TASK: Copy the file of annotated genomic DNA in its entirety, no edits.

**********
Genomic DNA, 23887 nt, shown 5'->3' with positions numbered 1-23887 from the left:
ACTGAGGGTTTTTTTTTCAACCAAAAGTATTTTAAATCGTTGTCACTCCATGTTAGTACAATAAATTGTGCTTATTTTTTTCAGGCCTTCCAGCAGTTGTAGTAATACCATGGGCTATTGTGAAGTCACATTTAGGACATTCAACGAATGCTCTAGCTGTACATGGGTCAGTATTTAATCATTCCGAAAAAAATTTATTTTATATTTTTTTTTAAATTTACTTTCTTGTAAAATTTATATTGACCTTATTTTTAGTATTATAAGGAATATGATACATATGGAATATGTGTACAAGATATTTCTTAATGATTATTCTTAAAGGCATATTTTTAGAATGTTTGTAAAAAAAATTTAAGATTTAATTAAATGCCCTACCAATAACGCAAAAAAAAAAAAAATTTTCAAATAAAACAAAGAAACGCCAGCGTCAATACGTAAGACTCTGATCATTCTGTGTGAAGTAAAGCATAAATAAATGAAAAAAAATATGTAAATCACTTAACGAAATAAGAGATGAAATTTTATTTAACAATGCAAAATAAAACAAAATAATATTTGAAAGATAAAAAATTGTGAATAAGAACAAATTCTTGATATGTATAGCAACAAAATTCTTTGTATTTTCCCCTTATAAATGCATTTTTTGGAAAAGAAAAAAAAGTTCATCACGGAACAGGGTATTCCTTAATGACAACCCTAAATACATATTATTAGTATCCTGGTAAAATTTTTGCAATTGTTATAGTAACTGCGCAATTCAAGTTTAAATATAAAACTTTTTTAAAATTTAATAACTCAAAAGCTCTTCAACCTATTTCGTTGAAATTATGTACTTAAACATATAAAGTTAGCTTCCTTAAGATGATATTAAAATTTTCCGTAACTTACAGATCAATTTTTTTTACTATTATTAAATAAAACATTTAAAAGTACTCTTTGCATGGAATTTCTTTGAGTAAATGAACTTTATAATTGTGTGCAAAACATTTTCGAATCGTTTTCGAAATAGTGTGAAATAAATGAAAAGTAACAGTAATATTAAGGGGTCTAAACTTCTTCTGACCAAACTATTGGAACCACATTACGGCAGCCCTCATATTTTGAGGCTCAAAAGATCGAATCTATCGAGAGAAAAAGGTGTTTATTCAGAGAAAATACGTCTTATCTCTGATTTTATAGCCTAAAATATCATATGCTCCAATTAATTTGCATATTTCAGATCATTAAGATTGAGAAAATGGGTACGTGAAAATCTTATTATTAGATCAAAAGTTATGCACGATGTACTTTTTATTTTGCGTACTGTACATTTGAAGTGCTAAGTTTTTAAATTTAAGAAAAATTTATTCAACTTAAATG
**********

Genomic DNA, 23887 nt, shown 5'->3' with positions numbered 1-23887 from the left:
ACTGAGGGTTTTTTTTTCAACCAAAAGTATTTTAAATCGTTGTCACTCCATGTTAGTACAATAAATTGTGCTTATTTTTTTCAGGCCTTCCAGCAGTTGTAGTAATACCATGGGCTATTGTGAAGTCACATTTAGGACATTCAACGAATGCTCTAGCTGTACATGGGTCAGTATTTAATCATTCCGAAAAAAATTTATTTTATATTTTTTTTTAAATTTACTTTCTTGTAAAATTTATATTGACCTTATTTTTAGTATTATAAGGAATATGATACATATGGAATATGTGTACAAGATATTTCTTAATGATTATTCTTAAAGGCATATTTTTAGAATGTTTGTAAAAAAAATTTAAGATTTAATTAAATGCCCTACCAATAACGCAAAAAAAAAAAAAATTTTCAAATAAAACAAAGAAACGCCAGCGTCAATACGTAAGACTCTGATCATTCTGTGTGAAGTAAAGCATAAATAAATGAAAAAAAATATGTAAATCACTTAACGAAATAAGAGATGAAATTTTATTTAACAATGCAAAATAAAACAAAATAATATTTGAAAGATAAAAAATTGTGAATAAGAACAAATTCTTGATATGTATAGCAACAAAATTCTTTGTATTTTCCCCTTATAAATGCATTTTTTGGAAAAGAAAAAAAAGTTCATCACGGAACAGGGTATTCCTTAATGACAACCCTAAATACATATTATTAGTATCCTGGTAAAATTTTTGCAATTGTTATAGTAACTGCGCAATTCAAGTTTAAATATAAAACTTTTTTAAAATTTAATAACTCAAAAGCTCTTCAACCTATTTCGTTGAAATTATGTACTTAAACATATAAAGTTAGCTTCCTTAAGATGATATTAAAATTTTCCGTAACTTACAGATCAATTTTTTTTACTATTATTAAATAAAACATTTAAAAGTACTCTTTGCATGGAATTTCTTTGAGTAAATGAACTTTATAATTGTGTGCAAAACATTTTCGAATCGTTTTCGAAATAGTGTGAAATAAATGAAAAGTAACAGTAATATTAAGGGGTCTAAACTTCTTCTGACCAAACTATTGGAACCACATTACGGCAGCCCTCATATTTTGAGGCTCAAAAGATCGAATCTATCGAGAGAAAAAGGTGTTTATTCAGAGAAAATACGTCTTATCTCTGATTTTATAGCCTAAAATATCATATGCTCCAATTAATTTGCATATTTCAGATCATTAAGATTGAGAAAATGGGTACGTGAAAATCTTATTATTAGATCAAAAGTTATGCACGATGTACTTTTTATTTTGCGTACTGTACATTTGAAGTGCTAAGTTTTTAAATTTAAGAAAAATTTATTCAACTTAAATG